# Need to show that if a function $f$ is continuous then the inverse image of every open set is open, am I correct?

in our lecture we were told that a function $$f$$ is said to be continuous $$\iff$$ $$\forall A$$ open set in the range of the function it is verified that its inverse image $$f^{-1}(A)$$ is continuous. We were given to show as an exercise that $$f$$ is continuous $$\implies$$ $$f^{-1}(A)$$ is open for each open set $$A$$.

Here is my attempt:

Let $$y_0$$ be an element of the range of the function, and $$V$$ be an open set that contains $$y_0 = f(x_0)$$, then by definition of open set, $$y_0$$ is an inner point of $$V$$, which means that there exists a positive radius $$r>0$$ such that $$B_r(y_0)\subset V$$ ( $$B_r(y_0)$$ is a ball of radius $$r$$ with center in $$y_0$$).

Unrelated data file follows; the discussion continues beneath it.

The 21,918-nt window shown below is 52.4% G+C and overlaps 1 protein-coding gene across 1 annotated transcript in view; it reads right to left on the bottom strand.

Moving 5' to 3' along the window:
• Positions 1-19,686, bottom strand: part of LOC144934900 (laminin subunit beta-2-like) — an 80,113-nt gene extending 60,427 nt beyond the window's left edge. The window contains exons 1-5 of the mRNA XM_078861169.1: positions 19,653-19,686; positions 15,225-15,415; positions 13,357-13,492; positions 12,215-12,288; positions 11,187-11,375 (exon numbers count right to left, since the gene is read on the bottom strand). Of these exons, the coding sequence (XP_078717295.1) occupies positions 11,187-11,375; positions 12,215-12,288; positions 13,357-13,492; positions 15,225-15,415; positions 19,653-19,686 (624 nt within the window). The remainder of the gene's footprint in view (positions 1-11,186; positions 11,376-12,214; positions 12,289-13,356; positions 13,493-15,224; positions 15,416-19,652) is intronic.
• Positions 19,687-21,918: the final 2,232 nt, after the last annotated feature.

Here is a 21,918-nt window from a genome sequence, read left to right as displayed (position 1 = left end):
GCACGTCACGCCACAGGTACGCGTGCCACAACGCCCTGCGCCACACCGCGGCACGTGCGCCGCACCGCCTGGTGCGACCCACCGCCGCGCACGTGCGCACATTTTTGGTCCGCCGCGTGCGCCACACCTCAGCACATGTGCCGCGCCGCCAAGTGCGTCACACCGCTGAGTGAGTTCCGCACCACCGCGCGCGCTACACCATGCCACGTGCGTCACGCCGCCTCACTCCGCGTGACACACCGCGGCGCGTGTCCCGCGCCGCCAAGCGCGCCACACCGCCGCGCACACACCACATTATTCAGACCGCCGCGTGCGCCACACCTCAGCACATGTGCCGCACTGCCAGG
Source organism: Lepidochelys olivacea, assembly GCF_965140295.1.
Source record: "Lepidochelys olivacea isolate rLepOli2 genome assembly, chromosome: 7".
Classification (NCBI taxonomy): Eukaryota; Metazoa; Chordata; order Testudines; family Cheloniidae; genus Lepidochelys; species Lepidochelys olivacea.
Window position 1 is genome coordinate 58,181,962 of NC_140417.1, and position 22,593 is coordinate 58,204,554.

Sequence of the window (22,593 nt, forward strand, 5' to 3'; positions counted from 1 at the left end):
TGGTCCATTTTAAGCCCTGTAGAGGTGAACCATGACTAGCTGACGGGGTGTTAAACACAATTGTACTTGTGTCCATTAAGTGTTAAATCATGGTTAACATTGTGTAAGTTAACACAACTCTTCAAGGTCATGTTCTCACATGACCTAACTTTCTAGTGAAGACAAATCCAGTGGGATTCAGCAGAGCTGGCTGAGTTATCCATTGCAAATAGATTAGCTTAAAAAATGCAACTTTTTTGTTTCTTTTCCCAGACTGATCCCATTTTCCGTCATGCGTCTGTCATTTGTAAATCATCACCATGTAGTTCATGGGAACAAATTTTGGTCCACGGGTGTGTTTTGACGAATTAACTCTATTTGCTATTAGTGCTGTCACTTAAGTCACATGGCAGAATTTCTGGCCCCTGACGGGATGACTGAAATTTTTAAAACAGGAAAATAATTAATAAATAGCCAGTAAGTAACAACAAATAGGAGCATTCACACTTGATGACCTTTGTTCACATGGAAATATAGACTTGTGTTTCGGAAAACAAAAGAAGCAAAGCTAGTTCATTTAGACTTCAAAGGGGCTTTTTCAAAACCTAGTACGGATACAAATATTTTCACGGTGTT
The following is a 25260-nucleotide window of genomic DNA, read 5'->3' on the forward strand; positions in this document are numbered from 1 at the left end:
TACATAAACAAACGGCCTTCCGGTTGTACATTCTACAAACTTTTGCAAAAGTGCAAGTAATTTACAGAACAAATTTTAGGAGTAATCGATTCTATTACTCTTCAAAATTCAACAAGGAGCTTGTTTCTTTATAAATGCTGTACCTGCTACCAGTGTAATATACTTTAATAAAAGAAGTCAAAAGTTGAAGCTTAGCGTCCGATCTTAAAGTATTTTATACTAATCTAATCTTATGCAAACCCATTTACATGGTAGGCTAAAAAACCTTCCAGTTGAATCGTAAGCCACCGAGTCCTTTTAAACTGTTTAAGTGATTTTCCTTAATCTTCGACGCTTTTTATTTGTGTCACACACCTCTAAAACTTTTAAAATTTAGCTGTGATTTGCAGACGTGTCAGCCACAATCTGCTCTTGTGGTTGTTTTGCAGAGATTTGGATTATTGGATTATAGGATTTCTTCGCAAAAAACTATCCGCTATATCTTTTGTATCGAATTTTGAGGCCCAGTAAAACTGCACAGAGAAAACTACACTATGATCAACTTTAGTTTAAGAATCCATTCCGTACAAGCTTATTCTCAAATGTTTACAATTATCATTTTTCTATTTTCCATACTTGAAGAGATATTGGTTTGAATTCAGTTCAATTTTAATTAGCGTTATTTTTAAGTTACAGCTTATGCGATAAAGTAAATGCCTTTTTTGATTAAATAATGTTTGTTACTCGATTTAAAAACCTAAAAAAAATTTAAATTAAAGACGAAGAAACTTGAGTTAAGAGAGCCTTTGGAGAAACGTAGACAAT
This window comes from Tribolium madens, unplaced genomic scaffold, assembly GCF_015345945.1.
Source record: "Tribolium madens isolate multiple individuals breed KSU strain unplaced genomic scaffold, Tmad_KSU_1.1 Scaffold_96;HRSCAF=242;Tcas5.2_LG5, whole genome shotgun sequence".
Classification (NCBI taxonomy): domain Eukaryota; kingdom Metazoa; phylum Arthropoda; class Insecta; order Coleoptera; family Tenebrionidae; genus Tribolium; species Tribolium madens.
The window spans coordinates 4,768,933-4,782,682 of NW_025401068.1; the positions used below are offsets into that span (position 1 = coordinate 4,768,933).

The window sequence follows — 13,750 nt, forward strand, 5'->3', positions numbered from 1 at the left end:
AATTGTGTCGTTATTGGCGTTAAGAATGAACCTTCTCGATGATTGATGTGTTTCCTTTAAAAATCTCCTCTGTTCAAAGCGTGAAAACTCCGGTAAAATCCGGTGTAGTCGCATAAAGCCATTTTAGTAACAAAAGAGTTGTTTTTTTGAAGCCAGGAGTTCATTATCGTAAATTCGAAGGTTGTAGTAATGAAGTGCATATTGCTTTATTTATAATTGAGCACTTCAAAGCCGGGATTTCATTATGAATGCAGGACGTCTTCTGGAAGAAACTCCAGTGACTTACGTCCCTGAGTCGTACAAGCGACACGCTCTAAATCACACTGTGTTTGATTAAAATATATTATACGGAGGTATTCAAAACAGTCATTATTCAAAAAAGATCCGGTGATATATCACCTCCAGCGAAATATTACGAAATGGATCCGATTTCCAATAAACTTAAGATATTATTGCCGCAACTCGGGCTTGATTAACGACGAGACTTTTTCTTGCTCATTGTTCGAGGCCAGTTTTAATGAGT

We have that

$$\forall\;y_0 = f(x_0)\in V\;\;\exists\;r>0\;\lvert\; B_r(y_0) \subset V$$

By applying $$f^{-1}$$ to it we have that

$$\forall\;x_0 \in f^{-1}(V)\;\;\exists\;r>0\;\lvert\; f^{-1}(B_r(y_0)) \subset f^{-1}(V)$$

By the fact that $$x_0$$ is arbitrary we have that $$f^{-1}(V)$$ is an open set.

Am I correct?

• See math.stackexchange.com/questions/2975566/… This applies to open sets outside of the image as well. – John Douma Nov 2 '18 at 22:01
• @JohnDouma: Thanks, I think that the link is going to be useful. – Baffo rasta Nov 2 '18 at 22:04
• Take $f(x)=x$ defined on $[0,1]$, it is sure continuous. Let $V=(0.9,1.1)$; $V$ is open in $\mathbb R$. Now $y_0=1$ is in the range of $f$, and the preimage of $V$ under $f$ is $(0.9,1]$, which is not open in $\mathbb R$ at all ... – Michael Hoppe Nov 2 '18 at 23:40
• The definition is that $f^{-1}(V)$ is open in the domain of $f$, which makes all function defined on a discrete set continuous, for example. So you have to be a more careful. – Michael Hoppe Nov 2 '18 at 23:47